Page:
The 2016 amendments to the TCPA—which created an exemption for calls that are made “solely to collect a debt owed to or guaranteed by the United States”—have inadvertently reshaped the way that TCPA claims are litigated. While early decisions in Indiana, Alabama, and Florida rejected claims under the FCC’s proposed implementing rules because they never became effective, more recent decisions have focused on whether the exemption, and by extension the entire statute, violates the First Amendment. The first of those was the Fourth Circuit’s decision in American Association of Political Consultants v. FCC, which was soon followed by the Ninth Circuit and the Southern District of Florida.
On August 11, 2016, the FCC released a Report and Order implementing Section 301 of the Bipartisan Budget Act of 2015 (the “Budget Act”), which exempts autodialed and prerecorded calls “made solely to collect a debt owed to or guaranteed by the United States” from the TCPA’s prior express consent requirement. The Budget Act provision also authorizes the FCC to adopt rules to “restrict or limit the number and duration” of any wireless calls made to collect debts owed to or guaranteed by the federal government. Continue reading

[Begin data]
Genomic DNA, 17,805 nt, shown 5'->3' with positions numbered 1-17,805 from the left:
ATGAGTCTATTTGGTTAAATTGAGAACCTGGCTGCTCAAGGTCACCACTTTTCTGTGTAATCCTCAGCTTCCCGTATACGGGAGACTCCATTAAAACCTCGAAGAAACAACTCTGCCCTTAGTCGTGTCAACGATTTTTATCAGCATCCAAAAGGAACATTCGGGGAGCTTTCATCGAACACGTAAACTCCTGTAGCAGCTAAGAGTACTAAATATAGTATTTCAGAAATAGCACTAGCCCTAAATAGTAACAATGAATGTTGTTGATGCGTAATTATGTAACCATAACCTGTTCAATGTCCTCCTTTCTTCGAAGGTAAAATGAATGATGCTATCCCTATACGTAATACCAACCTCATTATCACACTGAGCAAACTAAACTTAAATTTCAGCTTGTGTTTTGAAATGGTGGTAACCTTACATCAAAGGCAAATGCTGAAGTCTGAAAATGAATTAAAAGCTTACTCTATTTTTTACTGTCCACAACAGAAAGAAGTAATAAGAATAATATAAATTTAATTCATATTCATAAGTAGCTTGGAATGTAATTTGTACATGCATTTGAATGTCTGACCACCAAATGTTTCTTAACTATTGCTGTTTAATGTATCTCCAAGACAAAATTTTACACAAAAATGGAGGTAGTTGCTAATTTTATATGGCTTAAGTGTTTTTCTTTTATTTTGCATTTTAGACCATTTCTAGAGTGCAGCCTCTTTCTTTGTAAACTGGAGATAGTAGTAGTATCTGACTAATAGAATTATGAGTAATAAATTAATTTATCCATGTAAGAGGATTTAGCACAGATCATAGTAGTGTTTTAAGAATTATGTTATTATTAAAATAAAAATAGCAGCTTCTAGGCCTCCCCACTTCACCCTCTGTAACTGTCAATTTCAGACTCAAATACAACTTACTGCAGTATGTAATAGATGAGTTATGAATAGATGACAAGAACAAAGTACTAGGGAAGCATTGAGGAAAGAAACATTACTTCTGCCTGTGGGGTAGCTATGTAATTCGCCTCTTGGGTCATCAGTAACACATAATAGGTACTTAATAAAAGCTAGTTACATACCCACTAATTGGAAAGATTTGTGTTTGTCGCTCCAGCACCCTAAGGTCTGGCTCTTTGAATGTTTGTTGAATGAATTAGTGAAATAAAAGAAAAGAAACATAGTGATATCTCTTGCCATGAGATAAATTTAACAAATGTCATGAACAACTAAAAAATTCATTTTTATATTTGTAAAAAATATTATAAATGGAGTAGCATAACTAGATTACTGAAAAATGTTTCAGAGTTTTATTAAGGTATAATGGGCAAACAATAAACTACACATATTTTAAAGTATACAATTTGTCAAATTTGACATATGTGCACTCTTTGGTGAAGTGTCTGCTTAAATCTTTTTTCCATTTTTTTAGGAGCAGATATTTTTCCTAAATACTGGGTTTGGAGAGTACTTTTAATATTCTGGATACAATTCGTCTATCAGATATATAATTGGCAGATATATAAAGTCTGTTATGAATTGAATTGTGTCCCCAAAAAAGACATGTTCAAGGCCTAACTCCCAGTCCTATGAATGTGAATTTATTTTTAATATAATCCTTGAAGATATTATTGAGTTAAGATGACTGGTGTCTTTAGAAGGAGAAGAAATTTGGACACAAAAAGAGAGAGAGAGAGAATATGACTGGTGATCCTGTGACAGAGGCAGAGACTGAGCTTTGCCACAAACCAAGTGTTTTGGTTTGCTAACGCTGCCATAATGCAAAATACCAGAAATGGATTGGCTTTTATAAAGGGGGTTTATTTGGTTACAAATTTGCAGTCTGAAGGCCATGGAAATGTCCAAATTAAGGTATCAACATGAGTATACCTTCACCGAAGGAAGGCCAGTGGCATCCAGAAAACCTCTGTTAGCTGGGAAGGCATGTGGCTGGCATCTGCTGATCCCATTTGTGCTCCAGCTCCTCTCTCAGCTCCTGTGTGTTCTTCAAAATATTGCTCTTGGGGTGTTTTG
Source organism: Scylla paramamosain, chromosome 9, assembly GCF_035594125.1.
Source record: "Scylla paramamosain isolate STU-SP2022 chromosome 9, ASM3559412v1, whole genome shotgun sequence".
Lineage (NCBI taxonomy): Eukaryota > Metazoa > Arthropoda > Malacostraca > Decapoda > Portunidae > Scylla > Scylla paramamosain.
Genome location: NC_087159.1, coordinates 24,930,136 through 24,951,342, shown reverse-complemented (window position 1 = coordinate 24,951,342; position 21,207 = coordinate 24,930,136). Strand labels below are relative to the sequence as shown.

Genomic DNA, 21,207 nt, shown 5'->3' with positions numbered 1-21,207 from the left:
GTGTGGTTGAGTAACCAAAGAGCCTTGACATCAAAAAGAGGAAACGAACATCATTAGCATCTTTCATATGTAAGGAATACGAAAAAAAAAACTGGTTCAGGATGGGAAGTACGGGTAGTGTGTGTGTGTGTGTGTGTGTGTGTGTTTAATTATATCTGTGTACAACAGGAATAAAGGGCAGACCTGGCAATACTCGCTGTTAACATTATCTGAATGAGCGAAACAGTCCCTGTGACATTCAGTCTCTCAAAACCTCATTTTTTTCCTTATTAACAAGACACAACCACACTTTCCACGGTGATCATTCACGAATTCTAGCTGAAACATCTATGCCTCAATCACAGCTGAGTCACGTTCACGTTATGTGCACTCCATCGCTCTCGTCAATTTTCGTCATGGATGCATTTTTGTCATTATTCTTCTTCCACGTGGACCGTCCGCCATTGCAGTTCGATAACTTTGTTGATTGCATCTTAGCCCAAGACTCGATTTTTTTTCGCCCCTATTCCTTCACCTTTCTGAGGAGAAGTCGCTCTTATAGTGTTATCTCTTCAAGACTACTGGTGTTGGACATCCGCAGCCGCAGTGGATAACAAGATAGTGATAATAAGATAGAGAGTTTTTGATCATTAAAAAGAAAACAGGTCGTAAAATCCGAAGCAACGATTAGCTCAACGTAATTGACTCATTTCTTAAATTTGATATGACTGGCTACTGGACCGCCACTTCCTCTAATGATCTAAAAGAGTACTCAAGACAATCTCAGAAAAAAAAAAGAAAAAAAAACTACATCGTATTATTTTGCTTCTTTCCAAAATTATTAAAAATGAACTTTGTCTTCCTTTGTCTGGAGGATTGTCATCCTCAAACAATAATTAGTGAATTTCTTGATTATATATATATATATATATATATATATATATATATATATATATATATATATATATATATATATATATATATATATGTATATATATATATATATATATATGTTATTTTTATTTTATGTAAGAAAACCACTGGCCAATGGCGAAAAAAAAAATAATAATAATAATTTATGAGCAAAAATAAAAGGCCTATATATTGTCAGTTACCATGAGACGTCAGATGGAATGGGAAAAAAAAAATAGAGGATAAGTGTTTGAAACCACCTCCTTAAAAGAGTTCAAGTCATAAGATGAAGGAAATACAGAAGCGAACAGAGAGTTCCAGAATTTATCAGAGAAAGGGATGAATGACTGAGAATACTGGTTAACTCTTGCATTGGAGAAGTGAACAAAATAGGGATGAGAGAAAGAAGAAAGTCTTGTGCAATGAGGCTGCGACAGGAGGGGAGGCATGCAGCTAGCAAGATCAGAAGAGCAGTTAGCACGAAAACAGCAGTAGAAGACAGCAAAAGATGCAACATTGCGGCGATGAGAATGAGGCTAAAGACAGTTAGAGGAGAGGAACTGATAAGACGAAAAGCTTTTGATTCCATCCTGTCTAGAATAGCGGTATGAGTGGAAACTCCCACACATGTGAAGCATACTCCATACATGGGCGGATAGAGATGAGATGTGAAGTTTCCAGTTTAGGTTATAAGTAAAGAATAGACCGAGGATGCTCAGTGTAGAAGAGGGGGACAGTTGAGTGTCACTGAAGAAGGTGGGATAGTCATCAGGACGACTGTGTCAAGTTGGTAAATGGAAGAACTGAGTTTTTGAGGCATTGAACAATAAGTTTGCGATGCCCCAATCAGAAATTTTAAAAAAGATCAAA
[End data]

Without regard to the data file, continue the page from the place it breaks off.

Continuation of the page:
The FCC recently issued a declaratory ruling addressing petitions that had been filed by Broadnet Teleservices LLC (“Broadnet”), National Employment Network Association (“NENA”), and RTI International (“RTI”), each of which sought guidance or clarification on the extent of the TCPA’s governmental exception when a contractor is placing calls or texts pursuant to its work on behalf of the government. Each of the petitioners provide, or have members that provide, calling services on behalf of federal government entities; Broadnet offers teletown hall calling services for state and local governments as well and RTI performs social science survey work for entities such as the Centers for Disease Control and Prevention (CDC). NENA represents providers of employment services to beneficiaries of Social Security Disability Insurance and Supplemental Security Income. These providers are required to contact program-eligible beneficiaries to provide information about potential programs and services.